Upon arriving at Perkins School for the Blind’s College Success program last fall, Steph Brown had never, in 18 years growing up in Stillwater, Minn., crossed a street alone.
“I have no vision whatsoever,” Brown said, and this presented fundamental challenges in school — like getting to the building in the first place and then from class to class, and learning Braille to be able to read along and finish assignments. Often, Brown relied on family and friends to help negotiate some of the everyday tasks that sighted people can take for granted.
As Brown reached high school, it came time to think about college, including the notion of pursuing an education outside of Minnesota. But the prospect of going anywhere alone was already daunting enough. Hurdle after hurdle popped up in Brown’s mind before even beginning to think about what college might be a good fit.
“You know that meme ‘This Is Fine,’ where the dog’s sitting in a room drinking a cup of coffee, smiling, but the surrounding room is on fire?” Brown asks. “I don’t know how many times I’ve said that, you know, that ‘I am fine,’ but felt that way.”
Brown is not alone in feeling like the world is burning, especially when it comes to visually impaired students who are thinking about entering America’s higher education system. According to Perkins, about 60 percent of blind or visually impaired students who pursue postsecondary education programs fail to graduate. The vast leap needed to acquire both academic achievement and independent living skills, which include day-to-day getting around, housework, and time management, is often too great for these young adults to successfully complete.
Perkins is trying to shorten this leap and build bridges to opportunity through College Success, which, in May, graduated its first cohort of eight students from seven states nationwide. In collaboration with the Harvard Extension School, the program prepares students to live on their own for the first time, helping them find the right school and giving them the academic skills they’ll need to stay there.
“There’s not enough time in four years of high school to teach all of the skills necessary to adapt [to an independent higher education experience], and that independence when you’re in college is essential,” explained College Success Director Leslie Thatcher, A.M. ’95. “Introducing these future young professionals to tools that they will use for the rest of their lives, and then empowering them with the confidence and the ability to articulate what their needs and desires are, like every other human being, is the essence of what these nine months is about.”
Another of the impressive eight to complete College Success’ inaugural year is Asheville, N.C., native Jordan Scheffer, an aspiring musician who once took second place at Amateur Night at the Apollo, and who came to Perkins specifically to acquire independent living skills.
“I think when I came in August, I wanted to travel on my own, but wondered, ‘Oh, how do I do this?’” she said. “And I was very nervous. But throughout these nine months I’ve become so much more independent, and I’ve also become more able to express what I need and why I need it, which I’m still working on.” On a recent trip to a nearby mall, an emboldened Scheffer left the group she was traveling with to do some exploring, and shopping, on her own.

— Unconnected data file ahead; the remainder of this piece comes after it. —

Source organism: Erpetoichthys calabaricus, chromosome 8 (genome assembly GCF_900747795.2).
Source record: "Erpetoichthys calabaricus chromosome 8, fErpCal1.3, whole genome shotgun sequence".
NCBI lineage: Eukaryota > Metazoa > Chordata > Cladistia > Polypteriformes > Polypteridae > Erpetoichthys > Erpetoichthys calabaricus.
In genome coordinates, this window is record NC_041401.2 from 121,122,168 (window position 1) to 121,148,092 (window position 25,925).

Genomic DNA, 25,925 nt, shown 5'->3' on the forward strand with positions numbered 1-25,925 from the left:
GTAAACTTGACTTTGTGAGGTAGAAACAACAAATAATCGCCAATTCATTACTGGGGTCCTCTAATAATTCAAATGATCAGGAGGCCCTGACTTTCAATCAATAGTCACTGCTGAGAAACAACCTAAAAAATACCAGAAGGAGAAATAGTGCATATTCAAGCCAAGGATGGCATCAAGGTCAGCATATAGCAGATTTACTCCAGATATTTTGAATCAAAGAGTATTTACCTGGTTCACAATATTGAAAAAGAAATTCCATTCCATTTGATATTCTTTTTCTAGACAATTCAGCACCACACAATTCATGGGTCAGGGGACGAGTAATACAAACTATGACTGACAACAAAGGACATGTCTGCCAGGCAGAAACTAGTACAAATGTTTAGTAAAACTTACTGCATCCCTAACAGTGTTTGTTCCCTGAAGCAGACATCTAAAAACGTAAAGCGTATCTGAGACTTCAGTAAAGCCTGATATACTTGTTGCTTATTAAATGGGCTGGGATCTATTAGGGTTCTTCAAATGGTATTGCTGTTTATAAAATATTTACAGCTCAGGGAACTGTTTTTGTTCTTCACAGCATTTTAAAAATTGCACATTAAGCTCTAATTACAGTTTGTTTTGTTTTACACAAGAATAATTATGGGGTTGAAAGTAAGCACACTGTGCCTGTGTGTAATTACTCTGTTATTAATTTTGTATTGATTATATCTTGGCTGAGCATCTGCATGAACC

Thatcher said both Scheffer and Brown had strong academic backgrounds before arriving at Perkins, yet they both benefited significantly from their first taste of college-level coursework, which they completed at the Extension School. During their first semester, students in College Success enrolled in EXPO-E25, “Academic Writing and Critical Reading,” and they were also able to sign up for electives of their own choosing, both in person and online. Brown took an introduction to fiction writing course that culminated in writing a piece “looking at myself some years into the future,” as well as another class on self and identity; Scheffer signed up for the writing class, as well as a course on grammar. She also took intro to psychology, which she attended at Harvard’s Science Center using Uber to get back and forth from Perkins’ Watertown campus.
Scheffer, who will attend UNC Asheville in the fall, said her favorite project from her Extension School classes required her to analyze people “in public doing something, and to make inferences on why they were doing what they were doing.” To do this, she went to a coffee shop with a sighted friend, and used an app called Be My Eyes to observe fellow patrons by connecting with sighted volunteers.
“I love quote-unquote people-watching,” she explained. “I write creatively, with characters, and it’s fun for me to get to analyze behavior and infer why it’s going on. This, I think, gives me a lot of basis for putting behavior into stories, but also for learning about human beings and why they do what they do in what circumstances. I think that’s really interesting.”